Review: One Man, Two Guvnors

Last night, I had the pleasure of going to see One Man, Two Guvnors, an English adaptation of the Italian comedy The Servant of Two Masters, at the Theatre Royal Haymarket. I was somewhat drawn to the idea of a farce set in Brighton in 1963. After all, many of the movies and television programmes I loved in my youth were completely and utterly daft. The Carry On films, Blackadder and Only Fools and Horses have all used parody and slapstick to make me laugh at the silliest things, and even the horrendously cringe-worthy Some Mothers Do ‘Ave ‘Em got me giggling at Frank Spencer’s misfortune. Some clever writing with a dollop of physical comedy always goes down a treat, so this production looked like great fun.

I had been rather keen to see James Corden in the role of Francis Henshall – partly because I like the guy, and partly because the reviews were so good – so when I heard that he was accompanying the show to Broadway, I assumed that I’d missed out on something great. Oh, how wrong I was. Fiona Mountford’s review in the London Evening Standard last week laid my fears to rest:

“In best showbiz fashion Owain Arthur, previously Corden’s understudy, steps into the limelight and, from the opening moment when he catches a confidently thrown peanut in his mouth, makes it clear that he’s there to stay, gloriously unfazed by the part’s immense physical demands. Whisper it softly, but I found the show even better this time around, without Corden’s occasionally distracting presence.”

I needed no additional reassurance so, when I got the chance to go, I grabbed it with both hands. After all, even if the comedy wasn’t my kind of thing, I could still enjoy the West End theatre experience and the 60s costumes which always looked so great in the photos. But with the plot being about the things which drive us all – food, money and sex – it was pretty obvious it was going to be an enjoyable show. I wasn’t quite prepared for just how funny it is though.

Francis Henshall, now played by Owain Arthur, is the man with two jobs and all the confusion that comes along with it. Whilst in Brighton with him, we meet gangster with a secret Roscoe Crabbe, lovable posh boy Stanley Stubbers, feminist book-keeper Dolly, dumb blonde Pauline Clench, and OTT actor Alan Dangle. Every character is a a fantastic parody of a stereotype often used in comedy, but none of them seem tired or derivative. Even Alfie, the old waiter with a pacemaker who keeps falling down the stairs, is just perfect in his simplicity. It helps that all the actors are so bloody good too. There wasn’t a moment when I stopped enjoying this show – even the scene changes were livened up with a fantastic skiffle band and the occasional musical treat from one of the cast.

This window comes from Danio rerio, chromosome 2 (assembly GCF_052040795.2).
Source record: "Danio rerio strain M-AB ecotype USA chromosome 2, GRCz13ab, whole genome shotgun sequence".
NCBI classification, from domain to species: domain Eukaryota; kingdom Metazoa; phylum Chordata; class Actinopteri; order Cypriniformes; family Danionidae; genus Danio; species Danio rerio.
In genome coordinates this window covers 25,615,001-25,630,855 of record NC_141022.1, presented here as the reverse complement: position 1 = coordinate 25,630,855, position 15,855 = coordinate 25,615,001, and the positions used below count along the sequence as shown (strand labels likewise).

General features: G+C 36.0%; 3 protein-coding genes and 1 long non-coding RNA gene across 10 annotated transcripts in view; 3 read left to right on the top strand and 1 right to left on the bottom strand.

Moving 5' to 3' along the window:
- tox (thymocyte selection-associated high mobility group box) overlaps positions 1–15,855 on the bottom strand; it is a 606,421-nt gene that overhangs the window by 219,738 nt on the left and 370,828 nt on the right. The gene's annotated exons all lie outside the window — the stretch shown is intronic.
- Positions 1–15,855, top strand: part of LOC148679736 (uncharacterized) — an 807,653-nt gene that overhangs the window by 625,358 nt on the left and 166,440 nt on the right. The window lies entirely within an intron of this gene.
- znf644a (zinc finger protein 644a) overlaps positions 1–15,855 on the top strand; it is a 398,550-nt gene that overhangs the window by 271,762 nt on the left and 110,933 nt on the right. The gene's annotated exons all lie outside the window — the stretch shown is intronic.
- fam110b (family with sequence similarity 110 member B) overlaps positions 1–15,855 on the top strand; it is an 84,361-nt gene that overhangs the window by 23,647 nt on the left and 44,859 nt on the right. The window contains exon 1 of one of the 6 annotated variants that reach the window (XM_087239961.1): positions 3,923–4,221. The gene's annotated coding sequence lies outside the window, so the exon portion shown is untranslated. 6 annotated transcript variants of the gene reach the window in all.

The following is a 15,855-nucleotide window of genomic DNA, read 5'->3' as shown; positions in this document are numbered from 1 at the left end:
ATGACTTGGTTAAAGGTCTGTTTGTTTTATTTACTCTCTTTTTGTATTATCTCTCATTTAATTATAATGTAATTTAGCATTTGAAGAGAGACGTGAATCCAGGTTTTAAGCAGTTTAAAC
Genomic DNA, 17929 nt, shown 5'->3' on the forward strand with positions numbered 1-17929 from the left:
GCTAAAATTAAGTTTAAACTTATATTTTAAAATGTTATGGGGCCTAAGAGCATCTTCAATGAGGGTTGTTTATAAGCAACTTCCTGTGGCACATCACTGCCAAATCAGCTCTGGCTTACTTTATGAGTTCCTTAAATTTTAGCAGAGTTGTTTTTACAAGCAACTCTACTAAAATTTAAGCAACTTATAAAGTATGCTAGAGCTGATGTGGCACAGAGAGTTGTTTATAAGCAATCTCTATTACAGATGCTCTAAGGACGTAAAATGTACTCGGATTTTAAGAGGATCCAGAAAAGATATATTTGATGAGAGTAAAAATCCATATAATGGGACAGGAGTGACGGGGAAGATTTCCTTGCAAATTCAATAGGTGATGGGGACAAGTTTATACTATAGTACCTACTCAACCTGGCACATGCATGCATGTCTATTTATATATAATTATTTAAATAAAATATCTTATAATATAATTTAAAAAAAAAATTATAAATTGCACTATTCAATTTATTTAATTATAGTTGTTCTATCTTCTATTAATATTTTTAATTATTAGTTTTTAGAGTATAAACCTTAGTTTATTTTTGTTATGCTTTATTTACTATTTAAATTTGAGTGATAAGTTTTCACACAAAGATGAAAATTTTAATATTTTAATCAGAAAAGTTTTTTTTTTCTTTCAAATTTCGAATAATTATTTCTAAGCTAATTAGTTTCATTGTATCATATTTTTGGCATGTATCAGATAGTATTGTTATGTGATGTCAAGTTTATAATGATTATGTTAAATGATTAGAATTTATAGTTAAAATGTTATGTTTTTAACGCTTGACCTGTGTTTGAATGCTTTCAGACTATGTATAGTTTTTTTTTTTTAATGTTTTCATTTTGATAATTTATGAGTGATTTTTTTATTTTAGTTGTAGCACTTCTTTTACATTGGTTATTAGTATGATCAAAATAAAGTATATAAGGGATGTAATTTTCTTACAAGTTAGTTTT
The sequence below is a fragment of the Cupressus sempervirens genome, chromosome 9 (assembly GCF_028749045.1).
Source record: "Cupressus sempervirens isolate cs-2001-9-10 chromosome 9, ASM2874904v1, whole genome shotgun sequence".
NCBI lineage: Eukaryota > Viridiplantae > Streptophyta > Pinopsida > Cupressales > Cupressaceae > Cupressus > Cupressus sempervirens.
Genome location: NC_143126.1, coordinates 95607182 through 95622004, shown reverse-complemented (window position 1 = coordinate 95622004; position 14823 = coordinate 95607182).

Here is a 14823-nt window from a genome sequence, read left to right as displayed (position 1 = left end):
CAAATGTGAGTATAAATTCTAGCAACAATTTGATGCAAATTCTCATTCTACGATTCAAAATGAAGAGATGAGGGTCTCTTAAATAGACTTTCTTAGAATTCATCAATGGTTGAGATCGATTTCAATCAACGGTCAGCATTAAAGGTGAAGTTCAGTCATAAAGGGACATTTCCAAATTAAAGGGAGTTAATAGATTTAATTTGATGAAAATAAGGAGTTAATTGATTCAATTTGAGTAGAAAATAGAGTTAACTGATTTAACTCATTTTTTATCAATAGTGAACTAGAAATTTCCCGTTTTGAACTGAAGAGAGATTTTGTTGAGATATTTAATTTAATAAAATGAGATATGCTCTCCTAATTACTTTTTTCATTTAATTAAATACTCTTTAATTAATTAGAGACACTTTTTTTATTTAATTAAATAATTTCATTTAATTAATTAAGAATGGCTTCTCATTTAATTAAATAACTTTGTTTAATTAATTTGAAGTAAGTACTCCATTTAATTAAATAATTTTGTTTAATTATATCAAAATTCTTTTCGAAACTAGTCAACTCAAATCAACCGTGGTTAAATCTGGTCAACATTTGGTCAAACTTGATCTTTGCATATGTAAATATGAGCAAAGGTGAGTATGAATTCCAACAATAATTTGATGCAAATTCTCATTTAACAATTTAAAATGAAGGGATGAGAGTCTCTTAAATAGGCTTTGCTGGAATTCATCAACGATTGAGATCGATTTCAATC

Those costumes I’d been drooling over were great too. With sharp suits for the chaps plus big hair, stockings and heels for the gals, they captured the early 60s well without being a Mad Men facsimile. I’m dying to know what amazing undergarments ensured that curvaceous Jodie Prenger as Dolly kept her pencil skirt and white shirt from riding around all over the place. I’ve yet to master that trick myself! However, there was one costume niggle which needs to be addressed. Either the female leads need better suspender belts, or they should have someone check their seams are straight for the second half. To be perfectly honest though, this is a tiny niggle as I was laughing so hard that I barely noticed. I only mention it here because, well… you know me and lingerie.

I would highly recommend that you get tickets for One Man, Two Guvnors pronto. If you’re a fan of British comedy then you’re bound to find it as brilliantly hilarious as I did. Tickets are very reasonably priced for the West End but, if you can’t get to see it in London, the show is also touring the UK at the end of the year. Plus, if you’re lucky enough to live in or be visiting New York you can catch it there from April.

DISCLOSURE: I was sent a pair of free tickets to One Man Two Guvnors by AKA arts and entertainment industry.

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